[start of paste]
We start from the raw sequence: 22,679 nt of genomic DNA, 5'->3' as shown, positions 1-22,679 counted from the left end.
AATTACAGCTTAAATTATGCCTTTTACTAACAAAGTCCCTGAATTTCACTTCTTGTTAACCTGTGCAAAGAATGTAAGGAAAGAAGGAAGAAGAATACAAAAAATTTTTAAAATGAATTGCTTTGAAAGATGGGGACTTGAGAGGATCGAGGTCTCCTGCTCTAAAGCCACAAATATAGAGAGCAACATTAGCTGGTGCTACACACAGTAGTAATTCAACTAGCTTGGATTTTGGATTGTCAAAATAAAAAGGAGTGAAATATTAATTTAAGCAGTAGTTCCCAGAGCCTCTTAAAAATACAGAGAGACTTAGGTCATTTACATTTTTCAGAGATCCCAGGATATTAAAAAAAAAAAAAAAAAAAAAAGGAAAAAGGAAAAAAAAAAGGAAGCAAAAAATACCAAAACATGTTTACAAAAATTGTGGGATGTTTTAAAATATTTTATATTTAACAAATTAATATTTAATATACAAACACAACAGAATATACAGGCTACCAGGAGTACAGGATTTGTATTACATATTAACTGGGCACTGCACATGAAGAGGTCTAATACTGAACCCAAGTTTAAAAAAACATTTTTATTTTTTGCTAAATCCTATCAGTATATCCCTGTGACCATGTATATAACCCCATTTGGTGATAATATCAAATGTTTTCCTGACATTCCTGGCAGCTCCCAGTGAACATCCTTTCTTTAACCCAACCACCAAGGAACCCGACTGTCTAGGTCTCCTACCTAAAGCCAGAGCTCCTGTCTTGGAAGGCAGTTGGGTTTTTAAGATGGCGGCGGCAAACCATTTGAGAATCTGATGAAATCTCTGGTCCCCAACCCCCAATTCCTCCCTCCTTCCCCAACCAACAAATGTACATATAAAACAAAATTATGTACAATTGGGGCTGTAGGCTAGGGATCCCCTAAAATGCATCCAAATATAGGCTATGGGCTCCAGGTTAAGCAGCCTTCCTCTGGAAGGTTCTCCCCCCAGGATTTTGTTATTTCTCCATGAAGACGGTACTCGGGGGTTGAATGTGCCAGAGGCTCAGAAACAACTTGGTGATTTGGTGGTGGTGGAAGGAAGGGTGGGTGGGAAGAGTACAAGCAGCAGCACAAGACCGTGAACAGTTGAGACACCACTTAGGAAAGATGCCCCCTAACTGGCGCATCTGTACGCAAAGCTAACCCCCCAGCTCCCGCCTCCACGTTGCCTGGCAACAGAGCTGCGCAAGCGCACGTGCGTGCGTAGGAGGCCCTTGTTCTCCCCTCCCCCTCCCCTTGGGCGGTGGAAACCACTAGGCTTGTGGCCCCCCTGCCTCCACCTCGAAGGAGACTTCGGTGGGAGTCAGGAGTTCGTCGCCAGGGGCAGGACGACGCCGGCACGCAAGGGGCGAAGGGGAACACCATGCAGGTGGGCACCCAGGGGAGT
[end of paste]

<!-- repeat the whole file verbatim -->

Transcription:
We start from the raw sequence: 22,679 nt of genomic DNA, 5'->3' as shown, positions 1-22,679 counted from the left end.
AATTACAGCTTAAATTATGCCTTTTACTAACAAAGTCCCTGAATTTCACTTCTTGTTAACCTGTGCAAAGAATGTAAGGAAAGAAGGAAGAAGAATACAAAAAATTTTTAAAATGAATTGCTTTGAAAGATGGGGACTTGAGAGGATCGAGGTCTCCTGCTCTAAAGCCACAAATATAGAGAGCAACATTAGCTGGTGCTACACACAGTAGTAATTCAACTAGCTTGGATTTTGGATTGTCAAAATAAAAAGGAGTGAAATATTAATTTAAGCAGTAGTTCCCAGAGCCTCTTAAAAATACAGAGAGACTTAGGTCATTTACATTTTTCAGAGATCCCAGGATATTAAAAAAAAAAAAAAAAAAAAAAGGAAAAAGGAAAAAAAAAAGGAAGCAAAAAATACCAAAACATGTTTACAAAAATTGTGGGATGTTTTAAAATATTTTATATTTAACAAATTAATATTTAATATACAAACACAACAGAATATACAGGCTACCAGGAGTACAGGATTTGTATTACATATTAACTGGGCACTGCACATGAAGAGGTCTAATACTGAACCCAAGTTTAAAAAAACATTTTTATTTTTTGCTAAATCCTATCAGTATATCCCTGTGACCATGTATATAACCCCATTTGGTGATAATATCAAATGTTTTCCTGACATTCCTGGCAGCTCCCAGTGAACATCCTTTCTTTAACCCAACCACCAAGGAACCCGACTGTCTAGGTCTCCTACCTAAAGCCAGAGCTCCTGTCTTGGAAGGCAGTTGGGTTTTTAAGATGGCGGCGGCAAACCATTTGAGAATCTGATGAAATCTCTGGTCCCCAACCCCCAATTCCTCCCTCCTTCCCCAACCAACAAATGTACATATAAAACAAAATTATGTACAATTGGGGCTGTAGGCTAGGGATCCCCTAAAATGCATCCAAATATAGGCTATGGGCTCCAGGTTAAGCAGCCTTCCTCTGGAAGGTTCTCCCCCCAGGATTTTGTTATTTCTCCATGAAGACGGTACTCGGGGGTTGAATGTGCCAGAGGCTCAGAAACAACTTGGTGATTTGGTGGTGGTGGAAGGAAGGGTGGGTGGGAAGAGTACAAGCAGCAGCACAAGACCGTGAACAGTTGAGACACCACTTAGGAAAGATGCCCCCTAACTGGCGCATCTGTACGCAAAGCTAACCCCCCAGCTCCCGCCTCCACGTTGCCTGGCAACAGAGCTGCGCAAGCGCACGTGCGTGCGTAGGAGGCCCTTGTTCTCCCCTCCCCCTCCCCTTGGGCGGTGGAAACCACTAGGCTTGTGGCCCCCCTGCCTCCACCTCGAAGGAGACTTCGGTGGGAGTCAGGAGTTCGTCGCCAGGGGCAGGACGACGCCGGCACGCAAGGGGCGAAGGGGAACACCATGCAGGTGGGCACCCAGGGGAGT